Ever wonder what conditions people are treating with medical marijuana? Jimmy Kimmel hit the Hollywood Walk of Fame to ask passersby if they had prescriptions and what they had them for.

"The condition is children, jobs, life," said one patient.

"I guess you need one, huh?" said another who was caught off-guard by the question.

"No, but my son does," a middle-aged man said. Why does he have one? "To buy his dad medical marijuana."

The bogus prescriptions show that history is repeating itself. During alcohol prohibition in America (1920-1933), the United States Treasury Department allowed physicians to prescribe liquor to patients for conditions including cancer, indigestion, asthma, snakebites and old age.

According to Daniel Okrent - author of "Last Call: The Rise and Fall of Prohibition" (2011) - doctors in the 1920s could write as many 100 prescriptions for liquor per month, charging $3 for the "medicine." And physicians weren't the only ones doing it. Dentists and even veterinarians were also allowed to prescribe alcohol for medicinal use. After receiving their scripts, "patients" had to pay an additional $3-4 to get their script filled at the drugstore, some of which were saloons that rebranded themselves as drugstores even though they still only sold liquor.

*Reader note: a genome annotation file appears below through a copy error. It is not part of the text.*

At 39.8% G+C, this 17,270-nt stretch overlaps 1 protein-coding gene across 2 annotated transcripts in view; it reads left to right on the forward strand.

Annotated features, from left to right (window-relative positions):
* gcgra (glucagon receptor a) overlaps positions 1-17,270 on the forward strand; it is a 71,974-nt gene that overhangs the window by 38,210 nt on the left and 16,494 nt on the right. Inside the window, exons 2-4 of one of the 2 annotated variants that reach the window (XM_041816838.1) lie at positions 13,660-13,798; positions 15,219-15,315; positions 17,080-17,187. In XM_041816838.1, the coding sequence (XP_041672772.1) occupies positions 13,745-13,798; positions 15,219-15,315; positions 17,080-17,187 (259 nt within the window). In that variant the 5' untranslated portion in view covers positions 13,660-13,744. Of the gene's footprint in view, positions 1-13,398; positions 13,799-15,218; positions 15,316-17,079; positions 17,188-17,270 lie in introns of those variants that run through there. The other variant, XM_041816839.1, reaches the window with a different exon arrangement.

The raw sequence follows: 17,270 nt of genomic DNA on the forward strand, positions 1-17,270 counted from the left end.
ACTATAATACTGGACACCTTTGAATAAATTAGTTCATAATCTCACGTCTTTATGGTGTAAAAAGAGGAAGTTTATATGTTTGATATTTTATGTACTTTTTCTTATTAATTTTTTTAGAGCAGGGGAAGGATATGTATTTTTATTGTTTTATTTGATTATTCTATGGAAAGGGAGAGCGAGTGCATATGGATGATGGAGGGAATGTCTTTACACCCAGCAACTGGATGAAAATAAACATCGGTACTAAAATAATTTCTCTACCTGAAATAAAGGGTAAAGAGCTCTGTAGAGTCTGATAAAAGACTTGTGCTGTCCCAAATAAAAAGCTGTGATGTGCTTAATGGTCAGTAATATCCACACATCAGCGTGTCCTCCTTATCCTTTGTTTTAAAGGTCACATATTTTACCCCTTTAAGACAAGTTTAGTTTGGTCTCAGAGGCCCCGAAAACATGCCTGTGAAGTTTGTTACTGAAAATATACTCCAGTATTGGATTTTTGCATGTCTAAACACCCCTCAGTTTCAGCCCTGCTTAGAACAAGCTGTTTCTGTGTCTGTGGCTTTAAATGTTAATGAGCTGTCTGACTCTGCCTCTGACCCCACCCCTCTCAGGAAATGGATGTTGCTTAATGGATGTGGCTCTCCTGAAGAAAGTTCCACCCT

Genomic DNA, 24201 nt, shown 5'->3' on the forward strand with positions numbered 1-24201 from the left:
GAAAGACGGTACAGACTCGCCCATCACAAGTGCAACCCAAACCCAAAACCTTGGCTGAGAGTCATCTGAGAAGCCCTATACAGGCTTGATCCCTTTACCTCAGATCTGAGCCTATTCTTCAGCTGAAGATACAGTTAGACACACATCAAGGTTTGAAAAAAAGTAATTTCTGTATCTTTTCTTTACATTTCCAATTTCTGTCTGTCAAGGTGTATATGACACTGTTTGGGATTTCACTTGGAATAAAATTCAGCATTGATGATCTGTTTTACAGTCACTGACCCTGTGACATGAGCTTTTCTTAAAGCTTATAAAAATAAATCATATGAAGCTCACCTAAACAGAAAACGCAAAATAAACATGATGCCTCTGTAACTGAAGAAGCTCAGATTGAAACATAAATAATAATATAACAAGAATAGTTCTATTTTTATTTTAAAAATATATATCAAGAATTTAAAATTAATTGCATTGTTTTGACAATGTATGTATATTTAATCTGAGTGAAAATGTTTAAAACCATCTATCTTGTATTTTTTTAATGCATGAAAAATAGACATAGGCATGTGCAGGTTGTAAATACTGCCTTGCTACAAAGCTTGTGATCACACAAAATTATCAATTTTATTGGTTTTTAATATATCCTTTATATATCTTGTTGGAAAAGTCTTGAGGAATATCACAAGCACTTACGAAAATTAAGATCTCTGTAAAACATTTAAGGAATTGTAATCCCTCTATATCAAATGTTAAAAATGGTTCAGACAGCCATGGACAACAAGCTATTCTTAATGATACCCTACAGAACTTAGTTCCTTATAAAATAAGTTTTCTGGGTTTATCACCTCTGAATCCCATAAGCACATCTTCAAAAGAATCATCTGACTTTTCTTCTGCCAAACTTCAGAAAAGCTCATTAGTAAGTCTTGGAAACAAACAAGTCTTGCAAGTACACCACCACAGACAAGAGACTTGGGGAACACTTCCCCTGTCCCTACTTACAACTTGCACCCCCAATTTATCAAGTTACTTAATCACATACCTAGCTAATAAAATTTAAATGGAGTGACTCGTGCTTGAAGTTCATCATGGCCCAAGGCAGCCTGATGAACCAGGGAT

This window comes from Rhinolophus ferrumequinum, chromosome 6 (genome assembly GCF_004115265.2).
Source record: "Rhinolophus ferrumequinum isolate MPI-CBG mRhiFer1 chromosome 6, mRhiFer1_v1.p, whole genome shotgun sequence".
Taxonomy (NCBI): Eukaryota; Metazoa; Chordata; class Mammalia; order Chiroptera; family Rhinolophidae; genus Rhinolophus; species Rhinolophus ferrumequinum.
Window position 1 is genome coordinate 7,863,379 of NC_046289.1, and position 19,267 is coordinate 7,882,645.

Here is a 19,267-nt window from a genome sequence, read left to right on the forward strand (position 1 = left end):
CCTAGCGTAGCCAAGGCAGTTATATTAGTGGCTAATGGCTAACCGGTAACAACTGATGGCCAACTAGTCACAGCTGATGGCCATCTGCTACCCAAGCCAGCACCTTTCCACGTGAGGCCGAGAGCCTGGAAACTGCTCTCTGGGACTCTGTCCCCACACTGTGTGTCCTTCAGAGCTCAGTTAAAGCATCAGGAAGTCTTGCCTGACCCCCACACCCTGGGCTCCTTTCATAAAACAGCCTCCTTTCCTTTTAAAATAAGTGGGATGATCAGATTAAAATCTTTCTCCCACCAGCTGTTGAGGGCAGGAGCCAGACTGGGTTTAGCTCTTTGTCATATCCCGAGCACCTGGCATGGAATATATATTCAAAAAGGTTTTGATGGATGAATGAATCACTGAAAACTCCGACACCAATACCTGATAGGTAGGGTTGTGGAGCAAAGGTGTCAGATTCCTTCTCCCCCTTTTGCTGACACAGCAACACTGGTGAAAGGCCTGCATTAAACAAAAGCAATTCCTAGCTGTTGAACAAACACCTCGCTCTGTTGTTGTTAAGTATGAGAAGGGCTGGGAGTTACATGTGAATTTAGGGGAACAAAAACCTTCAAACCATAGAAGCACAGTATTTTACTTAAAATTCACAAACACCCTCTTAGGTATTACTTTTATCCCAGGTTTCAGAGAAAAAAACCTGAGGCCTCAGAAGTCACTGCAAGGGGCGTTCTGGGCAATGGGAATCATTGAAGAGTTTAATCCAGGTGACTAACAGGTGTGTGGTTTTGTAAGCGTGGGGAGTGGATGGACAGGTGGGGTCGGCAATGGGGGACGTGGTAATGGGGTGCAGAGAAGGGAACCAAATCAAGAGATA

No wonder contemporary humorist Will Rogers once quipped, "Prohibition is better than no liquor at all." Check out the full segment from Jimmy Kimmel for a few more laughs at the absurdity of marijuana prohibition.

h/t Smithsonian